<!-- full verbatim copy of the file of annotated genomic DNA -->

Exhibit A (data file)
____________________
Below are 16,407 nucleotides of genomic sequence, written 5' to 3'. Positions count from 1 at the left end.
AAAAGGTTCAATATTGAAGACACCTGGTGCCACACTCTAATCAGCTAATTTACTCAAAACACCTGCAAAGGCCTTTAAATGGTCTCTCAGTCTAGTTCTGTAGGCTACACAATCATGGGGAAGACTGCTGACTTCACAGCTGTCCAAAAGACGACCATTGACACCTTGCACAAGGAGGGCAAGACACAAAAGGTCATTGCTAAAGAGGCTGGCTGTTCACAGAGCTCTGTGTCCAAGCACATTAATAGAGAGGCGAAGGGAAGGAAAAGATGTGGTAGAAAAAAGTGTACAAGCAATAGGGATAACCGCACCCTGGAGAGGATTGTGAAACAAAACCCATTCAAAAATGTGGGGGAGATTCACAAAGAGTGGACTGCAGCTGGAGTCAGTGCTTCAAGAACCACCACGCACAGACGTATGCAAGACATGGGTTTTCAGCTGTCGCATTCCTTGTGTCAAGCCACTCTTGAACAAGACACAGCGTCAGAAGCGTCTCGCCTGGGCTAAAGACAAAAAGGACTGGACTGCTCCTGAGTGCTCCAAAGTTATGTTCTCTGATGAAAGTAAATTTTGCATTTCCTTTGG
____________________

Below are 16,407 nucleotides of genomic sequence, written 5' to 3'. Positions count from 1 at the left end.
AAAAGGTTCAATATTGAAGACACCTGGTGCCACACTCTAATCAGCTAATTTACTCAAAACACCTGCAAAGGCCTTTAAATGGTCTCTCAGTCTAGTTCTGTAGGCTACACAATCATGGGGAAGACTGCTGACTTCACAGCTGTCCAAAAGACGACCATTGACACCTTGCACAAGGAGGGCAAGACACAAAAGGTCATTGCTAAAGAGGCTGGCTGTTCACAGAGCTCTGTGTCCAAGCACATTAATAGAGAGGCGAAGGGAAGGAAAAGATGTGGTAGAAAAAAGTGTACAAGCAATAGGGATAACCGCACCCTGGAGAGGATTGTGAAACAAAACCCATTCAAAAATGTGGGGGAGATTCACAAAGAGTGGACTGCAGCTGGAGTCAGTGCTTCAAGAACCACCACGCACAGACGTATGCAAGACATGGGTTTTCAGCTGTCGCATTCCTTGTGTCAAGCCACTCTTGAACAAGACACAGCGTCAGAAGCGTCTCGCCTGGGCTAAAGACAAAAAGGACTGGACTGCTCCTGAGTGCTCCAAAGTTATGTTCTCTGATGAAAGTAAATTTTGCATTTCCTTTGG